Why is Anaplan doing so well in the FMCG industry
Anaplan has been gaining huge traction in the Fast Moving Consumer Goods(FMCG/CPG) industry and I thought it would be useful to look at a few reasons why Anaplan fits so nicely in this space. Over the past 5 years we’ve seen global enterprises such as Reckitt Benckiser, Kimberley Clark, P&G & Diageo join the Anaplan revolution, but it’s also worth noting that mid-market companies such as Highland Spring have also adopted the platform as they often have a similar type problem to solve, albeit perhaps on a somewhat smaller scale. We also see quite a lot of similarities between our FMCG clients with similar industries such as Distribution or Pharmaceuticals.
So why have all of these companies chosen Anaplan as their modelling platform of choice? What makes them choose Anaplan over some of the traditional modelling solutions of SAP/Oracle or even bespoke FMCG focused systems. Having been involved on quite a number of the clients currently using Anaplan in these industries both from the sales and project delivery side of things I think I’m pretty well placed to offer an opinion. This is not a sales pitch, rather a summation of my experience in the industry and where I’ve seen the benefits.
There comes a point of realisation across a lot of companies where Excel hits it’s natural limitations, mainly from a scalability point of view and this is particularly prevalent across the FMCG companies given the large quantities of SKU’s & Customers they deal with. This will generally be to do with the combination of multiple dimensions. For example, Excel can probably handle a Customer by week forecast, however as soon as I want to go to the combination of Customer & SKU by week it will inevitably run aground, particularly if I start to talk about what if analysis.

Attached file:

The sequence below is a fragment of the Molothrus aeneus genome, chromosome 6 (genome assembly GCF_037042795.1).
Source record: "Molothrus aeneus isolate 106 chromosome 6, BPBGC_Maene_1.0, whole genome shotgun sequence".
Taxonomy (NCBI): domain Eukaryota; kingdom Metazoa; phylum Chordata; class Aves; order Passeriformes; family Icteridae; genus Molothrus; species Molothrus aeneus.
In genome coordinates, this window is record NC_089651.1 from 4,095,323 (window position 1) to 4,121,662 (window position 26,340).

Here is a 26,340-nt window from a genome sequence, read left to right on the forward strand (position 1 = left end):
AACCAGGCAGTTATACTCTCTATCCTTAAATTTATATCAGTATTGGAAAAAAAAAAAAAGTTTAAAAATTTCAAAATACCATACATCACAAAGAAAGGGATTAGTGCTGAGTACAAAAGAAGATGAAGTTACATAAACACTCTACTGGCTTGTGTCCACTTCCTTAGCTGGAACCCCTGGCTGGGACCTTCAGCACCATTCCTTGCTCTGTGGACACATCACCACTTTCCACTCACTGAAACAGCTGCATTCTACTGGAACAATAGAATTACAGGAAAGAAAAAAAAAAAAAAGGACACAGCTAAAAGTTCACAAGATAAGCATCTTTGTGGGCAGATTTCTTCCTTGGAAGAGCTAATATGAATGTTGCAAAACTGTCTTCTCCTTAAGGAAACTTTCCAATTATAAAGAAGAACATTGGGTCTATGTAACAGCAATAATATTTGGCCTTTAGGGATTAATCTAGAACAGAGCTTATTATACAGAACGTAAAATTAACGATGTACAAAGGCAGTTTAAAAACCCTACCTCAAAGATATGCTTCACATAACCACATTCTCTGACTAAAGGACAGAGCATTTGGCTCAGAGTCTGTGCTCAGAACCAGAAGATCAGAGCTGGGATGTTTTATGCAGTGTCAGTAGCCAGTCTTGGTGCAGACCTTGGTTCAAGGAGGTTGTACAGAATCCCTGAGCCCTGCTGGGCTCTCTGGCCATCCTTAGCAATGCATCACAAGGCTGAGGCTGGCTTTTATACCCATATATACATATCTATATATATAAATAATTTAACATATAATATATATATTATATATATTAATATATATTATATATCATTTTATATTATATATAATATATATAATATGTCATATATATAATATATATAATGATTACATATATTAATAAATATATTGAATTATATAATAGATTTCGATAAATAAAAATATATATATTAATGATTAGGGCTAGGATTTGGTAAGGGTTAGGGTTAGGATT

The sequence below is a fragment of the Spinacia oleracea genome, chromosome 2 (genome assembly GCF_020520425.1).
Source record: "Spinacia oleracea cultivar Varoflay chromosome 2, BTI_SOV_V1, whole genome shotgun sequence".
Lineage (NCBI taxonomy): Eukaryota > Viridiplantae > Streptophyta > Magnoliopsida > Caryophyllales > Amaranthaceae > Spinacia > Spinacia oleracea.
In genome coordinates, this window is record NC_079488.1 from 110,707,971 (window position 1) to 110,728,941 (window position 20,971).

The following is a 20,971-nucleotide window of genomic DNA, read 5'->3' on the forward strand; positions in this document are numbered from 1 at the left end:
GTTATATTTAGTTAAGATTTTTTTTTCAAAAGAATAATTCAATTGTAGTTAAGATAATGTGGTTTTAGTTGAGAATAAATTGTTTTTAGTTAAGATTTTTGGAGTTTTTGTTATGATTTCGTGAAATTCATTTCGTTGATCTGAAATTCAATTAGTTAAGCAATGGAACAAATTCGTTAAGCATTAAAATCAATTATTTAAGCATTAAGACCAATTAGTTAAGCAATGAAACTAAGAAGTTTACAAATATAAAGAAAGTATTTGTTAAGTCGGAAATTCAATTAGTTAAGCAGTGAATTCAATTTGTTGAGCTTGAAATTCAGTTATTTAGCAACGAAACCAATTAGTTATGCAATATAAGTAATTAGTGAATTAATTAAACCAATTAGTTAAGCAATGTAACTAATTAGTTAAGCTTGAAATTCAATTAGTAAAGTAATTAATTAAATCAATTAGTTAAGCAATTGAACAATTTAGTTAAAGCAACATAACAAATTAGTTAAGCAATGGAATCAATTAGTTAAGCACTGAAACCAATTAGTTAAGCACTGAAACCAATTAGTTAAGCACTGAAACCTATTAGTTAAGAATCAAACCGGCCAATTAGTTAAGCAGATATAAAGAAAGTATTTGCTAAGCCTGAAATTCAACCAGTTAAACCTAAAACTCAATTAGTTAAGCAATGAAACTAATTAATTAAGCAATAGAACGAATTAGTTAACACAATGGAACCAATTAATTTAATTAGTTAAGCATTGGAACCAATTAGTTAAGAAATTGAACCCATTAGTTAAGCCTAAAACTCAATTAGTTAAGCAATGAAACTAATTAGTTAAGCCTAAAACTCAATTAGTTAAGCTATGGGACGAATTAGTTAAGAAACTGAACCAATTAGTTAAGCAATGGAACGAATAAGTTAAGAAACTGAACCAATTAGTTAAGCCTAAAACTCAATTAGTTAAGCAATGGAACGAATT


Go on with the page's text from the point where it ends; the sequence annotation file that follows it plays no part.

Anaplan has a lot to offer now in terms of statistical forecasting and modelling capabilities, but interestingly enough a lot of the projects we run are relatively simple calculations just carried out across huge datasets. I recently spec’d an Anaplan implementation to forecast weekly sales by 24,000 SKUs across 100,000 customers by day. Needless to say, they hadn’t been doing that in Excel!
A Platform Approach
Generally what you find with bespoke systems, or indeed the legacy modelling platforms, is they specialise in very specific areas of the business. For example, there are many bespoke systems which handle Trade Promotion Planning, but very few which can handle a broad set of Trade Promotion Planning, Supply Chain and Cashflow Modelling. So this leads to many disparate tool sets, and many differing skillsets required across various areas of the business.
Anaplan is a cross industry, cross business function modelling tool and with the wide variety of use cases required in an FMCG company it fits really well. It can handle all of the different use cases on a single platform with a single skill set and user experience e.g. Demand Forecasting, Supply Forecasting, Capacity Planning, Shunt & Storage Costing, Traditional FP&A, Trade Promotion Planning and so on. I’ve literally lost count of the various use cases I’ve implemented Anaplan for and in fact I believe Anaplan is breaking down barriers between the different areas of business planning and finally enabling a truly wholesome integrated plan.